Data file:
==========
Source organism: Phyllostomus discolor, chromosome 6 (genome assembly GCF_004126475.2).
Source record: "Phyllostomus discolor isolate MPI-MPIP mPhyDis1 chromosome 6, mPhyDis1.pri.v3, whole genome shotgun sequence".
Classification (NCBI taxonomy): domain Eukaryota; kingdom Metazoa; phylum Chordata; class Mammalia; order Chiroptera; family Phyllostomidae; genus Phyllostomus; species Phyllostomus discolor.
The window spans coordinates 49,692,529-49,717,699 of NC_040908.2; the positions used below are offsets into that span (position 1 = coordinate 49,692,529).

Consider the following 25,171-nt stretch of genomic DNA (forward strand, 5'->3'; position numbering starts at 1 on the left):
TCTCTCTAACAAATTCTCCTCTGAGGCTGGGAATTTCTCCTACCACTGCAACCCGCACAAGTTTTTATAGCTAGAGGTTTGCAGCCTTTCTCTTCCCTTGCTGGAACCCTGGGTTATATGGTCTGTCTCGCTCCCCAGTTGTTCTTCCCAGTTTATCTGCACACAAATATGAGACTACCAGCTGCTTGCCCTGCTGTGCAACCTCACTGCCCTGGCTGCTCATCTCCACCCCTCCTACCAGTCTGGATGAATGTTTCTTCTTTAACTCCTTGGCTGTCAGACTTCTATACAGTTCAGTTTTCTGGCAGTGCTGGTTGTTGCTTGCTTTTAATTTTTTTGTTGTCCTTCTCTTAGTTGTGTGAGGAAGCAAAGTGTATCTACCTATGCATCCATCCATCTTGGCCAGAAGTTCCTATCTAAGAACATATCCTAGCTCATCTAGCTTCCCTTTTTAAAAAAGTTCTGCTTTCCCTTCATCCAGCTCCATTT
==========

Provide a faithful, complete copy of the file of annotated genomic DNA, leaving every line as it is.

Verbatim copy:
Source organism: Phyllostomus discolor, chromosome 6 (genome assembly GCF_004126475.2).
Source record: "Phyllostomus discolor isolate MPI-MPIP mPhyDis1 chromosome 6, mPhyDis1.pri.v3, whole genome shotgun sequence".
Classification (NCBI taxonomy): domain Eukaryota; kingdom Metazoa; phylum Chordata; class Mammalia; order Chiroptera; family Phyllostomidae; genus Phyllostomus; species Phyllostomus discolor.
The window spans coordinates 49,692,529-49,717,699 of NC_040908.2; the positions used below are offsets into that span (position 1 = coordinate 49,692,529).

Consider the following 25,171-nt stretch of genomic DNA (forward strand, 5'->3'; position numbering starts at 1 on the left):
TCTCTCTAACAAATTCTCCTCTGAGGCTGGGAATTTCTCCTACCACTGCAACCCGCACAAGTTTTTATAGCTAGAGGTTTGCAGCCTTTCTCTTCCCTTGCTGGAACCCTGGGTTATATGGTCTGTCTCGCTCCCCAGTTGTTCTTCCCAGTTTATCTGCACACAAATATGAGACTACCAGCTGCTTGCCCTGCTGTGCAACCTCACTGCCCTGGCTGCTCATCTCCACCCCTCCTACCAGTCTGGATGAATGTTTCTTCTTTAACTCCTTGGCTGTCAGACTTCTATACAGTTCAGTTTTCTGGCAGTGCTGGTTGTTGCTTGCTTTTAATTTTTTTGTTGTCCTTCTCTTAGTTGTGTGAGGAAGCAAAGTGTATCTACCTATGCATCCATCCATCTTGGCCAGAAGTTCCTATCTAAGAACATATCCTAGCTCATCTAGCTTCCCTTTTTAAAAAAGTTCTGCTTTCCCTTCATCCAGCTCCATTT